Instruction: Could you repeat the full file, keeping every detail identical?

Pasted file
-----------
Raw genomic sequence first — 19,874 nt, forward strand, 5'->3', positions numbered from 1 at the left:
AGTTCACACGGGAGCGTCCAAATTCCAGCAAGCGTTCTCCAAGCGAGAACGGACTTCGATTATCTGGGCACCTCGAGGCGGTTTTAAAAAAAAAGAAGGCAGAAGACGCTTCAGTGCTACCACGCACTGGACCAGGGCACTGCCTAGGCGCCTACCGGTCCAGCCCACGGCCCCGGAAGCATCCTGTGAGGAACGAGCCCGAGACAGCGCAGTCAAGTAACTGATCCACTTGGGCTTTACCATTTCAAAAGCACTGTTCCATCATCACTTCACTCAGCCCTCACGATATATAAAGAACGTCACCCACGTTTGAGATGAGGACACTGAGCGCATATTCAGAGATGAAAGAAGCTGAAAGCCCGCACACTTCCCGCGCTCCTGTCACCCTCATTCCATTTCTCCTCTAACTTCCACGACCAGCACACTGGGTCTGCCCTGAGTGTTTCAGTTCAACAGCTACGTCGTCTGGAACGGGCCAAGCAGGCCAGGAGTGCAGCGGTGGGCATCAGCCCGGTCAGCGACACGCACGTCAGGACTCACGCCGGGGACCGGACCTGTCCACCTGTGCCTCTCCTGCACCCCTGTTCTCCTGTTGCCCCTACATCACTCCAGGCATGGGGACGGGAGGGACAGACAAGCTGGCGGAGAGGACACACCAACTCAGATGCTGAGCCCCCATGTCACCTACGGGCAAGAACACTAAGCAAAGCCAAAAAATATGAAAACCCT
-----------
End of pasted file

Raw genomic sequence first — 19,874 nt, forward strand, 5'->3', positions numbered from 1 at the left:
AGTTCACACGGGAGCGTCCAAATTCCAGCAAGCGTTCTCCAAGCGAGAACGGACTTCGATTATCTGGGCACCTCGAGGCGGTTTTAAAAAAAAAGAAGGCAGAAGACGCTTCAGTGCTACCACGCACTGGACCAGGGCACTGCCTAGGCGCCTACCGGTCCAGCCCACGGCCCCGGAAGCATCCTGTGAGGAACGAGCCCGAGACAGCGCAGTCAAGTAACTGATCCACTTGGGCTTTACCATTTCAAAAGCACTGTTCCATCATCACTTCACTCAGCCCTCACGATATATAAAGAACGTCACCCACGTTTGAGATGAGGACACTGAGCGCATATTCAGAGATGAAAGAAGCTGAAAGCCCGCACACTTCCCGCGCTCCTGTCACCCTCATTCCATTTCTCCTCTAACTTCCACGACCAGCACACTGGGTCTGCCCTGAGTGTTTCAGTTCAACAGCTACGTCGTCTGGAACGGGCCAAGCAGGCCAGGAGTGCAGCGGTGGGCATCAGCCCGGTCAGCGACACGCACGTCAGGACTCACGCCGGGGACCGGACCTGTCCACCTGTGCCTCTCCTGCACCCCTGTTCTCCTGTTGCCCCTACATCACTCCAGGCATGGGGACGGGAGGGACAGACAAGCTGGCGGAGAGGACACACCAACTCAGATGCTGAGCCCCCATGTCACCTACGGGCAAGAACACTAAGCAAAGCCAAAAAATATGAAAACCCT